America is highly critical of China’s rise in the East and sees it as a threat to its supremacy, which was made clear in the G7 summit. The Biden government is hell-bound to maintain its global status and it involves directly competing with China. And what better way to erode China’s reputation than by proving that coronavirus is indeed a result of a lab leak from Wuhan.

This matter was discussed at large at the G7 summit also. The member countries all agreed to a consensus that the lab leak theory must be properly investigated to be sure about the origin of COVID-19.

If the theory does come out to be true, well then it won’t be the first time that something of this happened. And what should be the punishment for the lab or China for inflicting this pandemic upon the whole world, even if by accident?

History Of Biowarfare And How Is It Different From Accidental Lab Leaks

Biowarfare is not a new concept. It has been around for decades now. It involves the use of microorganisms like viruses, bacteria, fungi, or toxins produced by microorganisms to harm or kill people. It has been around since ancient times.

The first record dates back to 400 BC when Scythian archers dipped their arrows in infected blood before attacking the enemy.

Biological Warfare in history

Dead animals being thrown into water wells to contaminate the water is another way of infecting people with a fatal disease. There are various other crafty ways, none of them merciful, mind you.

In modern times, nations have gotten more sophisticated about biowarfare. You would be surprised to know that anthrax and cholera were developed by Germany during World War I to defuse its opponents. During the Vietnam war, opponents were stabbed with needles dipped in feces to infect them.

This is just the tip of the iceberg. There are numerous other instances for the same. In these cases, bioweapons were employed intentionally to harm a country. However, more often than not, fatalities by microorganisms are “accidental”. This is why planning for a biosecure future should be our utmost priority in 2021.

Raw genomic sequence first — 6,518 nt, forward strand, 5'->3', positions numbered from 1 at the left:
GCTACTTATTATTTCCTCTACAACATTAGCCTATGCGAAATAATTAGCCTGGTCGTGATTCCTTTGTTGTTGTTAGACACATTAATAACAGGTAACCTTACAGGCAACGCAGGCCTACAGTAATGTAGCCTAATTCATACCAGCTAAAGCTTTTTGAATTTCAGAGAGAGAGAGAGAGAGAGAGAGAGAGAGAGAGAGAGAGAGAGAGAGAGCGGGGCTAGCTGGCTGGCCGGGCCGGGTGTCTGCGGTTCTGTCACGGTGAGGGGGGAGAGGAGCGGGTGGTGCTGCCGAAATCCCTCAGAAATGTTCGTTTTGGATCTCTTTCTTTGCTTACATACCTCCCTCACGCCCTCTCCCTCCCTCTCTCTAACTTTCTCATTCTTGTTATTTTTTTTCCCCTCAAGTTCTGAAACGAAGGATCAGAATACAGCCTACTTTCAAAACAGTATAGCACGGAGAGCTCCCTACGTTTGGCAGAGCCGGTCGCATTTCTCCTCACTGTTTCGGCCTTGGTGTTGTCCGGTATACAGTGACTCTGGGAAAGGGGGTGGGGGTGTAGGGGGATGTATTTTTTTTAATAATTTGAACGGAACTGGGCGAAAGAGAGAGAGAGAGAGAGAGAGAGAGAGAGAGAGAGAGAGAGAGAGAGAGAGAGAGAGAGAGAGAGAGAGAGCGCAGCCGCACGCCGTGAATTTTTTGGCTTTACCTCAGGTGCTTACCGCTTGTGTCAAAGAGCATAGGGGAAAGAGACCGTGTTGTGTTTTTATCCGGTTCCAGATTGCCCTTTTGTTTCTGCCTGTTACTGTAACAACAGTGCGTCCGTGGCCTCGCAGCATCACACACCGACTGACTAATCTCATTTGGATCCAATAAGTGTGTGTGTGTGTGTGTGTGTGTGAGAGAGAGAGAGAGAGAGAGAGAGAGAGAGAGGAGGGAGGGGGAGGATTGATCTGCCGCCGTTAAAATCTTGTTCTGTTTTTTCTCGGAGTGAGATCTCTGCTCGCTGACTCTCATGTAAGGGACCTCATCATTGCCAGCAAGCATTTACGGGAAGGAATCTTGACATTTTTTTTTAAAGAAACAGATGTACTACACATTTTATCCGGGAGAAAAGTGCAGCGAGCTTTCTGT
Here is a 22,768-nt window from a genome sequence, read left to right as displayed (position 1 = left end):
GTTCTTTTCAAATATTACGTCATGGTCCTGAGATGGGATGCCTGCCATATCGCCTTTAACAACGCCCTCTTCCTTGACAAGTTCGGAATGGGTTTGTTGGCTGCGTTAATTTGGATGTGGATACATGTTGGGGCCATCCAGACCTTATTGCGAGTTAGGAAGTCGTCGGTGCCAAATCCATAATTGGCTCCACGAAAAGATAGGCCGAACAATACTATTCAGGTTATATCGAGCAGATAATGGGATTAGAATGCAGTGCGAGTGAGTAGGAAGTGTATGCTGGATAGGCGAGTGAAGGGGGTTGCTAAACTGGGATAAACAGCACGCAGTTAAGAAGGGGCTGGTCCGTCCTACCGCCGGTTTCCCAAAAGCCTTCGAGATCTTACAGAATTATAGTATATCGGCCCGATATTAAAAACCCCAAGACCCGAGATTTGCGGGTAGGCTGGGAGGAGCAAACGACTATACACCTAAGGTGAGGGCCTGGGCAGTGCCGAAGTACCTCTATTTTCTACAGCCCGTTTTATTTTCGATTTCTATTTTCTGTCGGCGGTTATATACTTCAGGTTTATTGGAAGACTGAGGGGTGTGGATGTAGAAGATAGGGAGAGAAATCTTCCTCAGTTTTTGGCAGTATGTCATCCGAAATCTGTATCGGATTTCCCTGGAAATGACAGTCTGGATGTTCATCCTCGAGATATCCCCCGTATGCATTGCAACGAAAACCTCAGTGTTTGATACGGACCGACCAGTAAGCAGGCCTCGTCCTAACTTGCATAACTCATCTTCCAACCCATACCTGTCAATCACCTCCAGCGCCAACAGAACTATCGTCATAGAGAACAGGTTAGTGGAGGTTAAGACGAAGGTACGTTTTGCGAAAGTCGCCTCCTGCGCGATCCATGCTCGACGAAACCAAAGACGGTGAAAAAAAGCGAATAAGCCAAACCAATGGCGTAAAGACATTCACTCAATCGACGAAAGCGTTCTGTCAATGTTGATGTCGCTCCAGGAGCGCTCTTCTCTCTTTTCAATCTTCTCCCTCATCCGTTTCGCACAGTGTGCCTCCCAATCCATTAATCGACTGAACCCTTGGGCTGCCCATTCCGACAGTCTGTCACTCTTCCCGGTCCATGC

Gain-Of-Function Research

If it is so dangerous, then why do we keep indulging in synthetic biology? Well, the motivation to pursue research is never to make bioweapons (not on paper anyway). 

Gain-of-function research involves modifying or mutating an organism or a gene to study its virulence and transmissibility better. It helps plan for vaccine possibilities and ways to control diseases in the future. However, in this research, scientists can make mutations that make the virus more deadly or transmissible. 

They inherently carry biosafety risks and are hence called dual-use research of concern (DURC). At a time when almost every nation is gearing up to make advancements in synthetic biology, it is high time that we start understanding its implications and work to mitigate its harmful effects.

To date, it is not a topic of discussion in national security debates. A crucial step was taken by the US Department of Defense when it listed synthetic biology in ‘disruptive basic research areas’ in 2014. But, nothing much has been achieved to limit its use since then.

Read More: Chinese Virologist Who Fled China Claims To Prove That Coronavirus Was Manmade In Wuhan Labs

Times When A Lab Leak Brought Nations To Their Knees

We all remember the SARS 1 outbreak in 2003 that spread to 29 nations after emanating from a lab in Singapore. Smallpox and H1N1 viruses were also leaked from a lab. The foot and mouth disease, that first appeared in the UK, was a result of the virus leaking into the water and contaminating the mud.

Now, the investigation into the COVID lab leak theory is gaining traction. On May 13th, a group of 18 scientists called for a detailed investigation into this case. China, however, continues to call these accusations baseless and defend its animal transmission theory.

What is the reason for such leaks? Inadequately trained staff, improper safeguarded facilities, and less severity of protocols are the major causes. All it takes is one ignorant person to cause irreversible damage.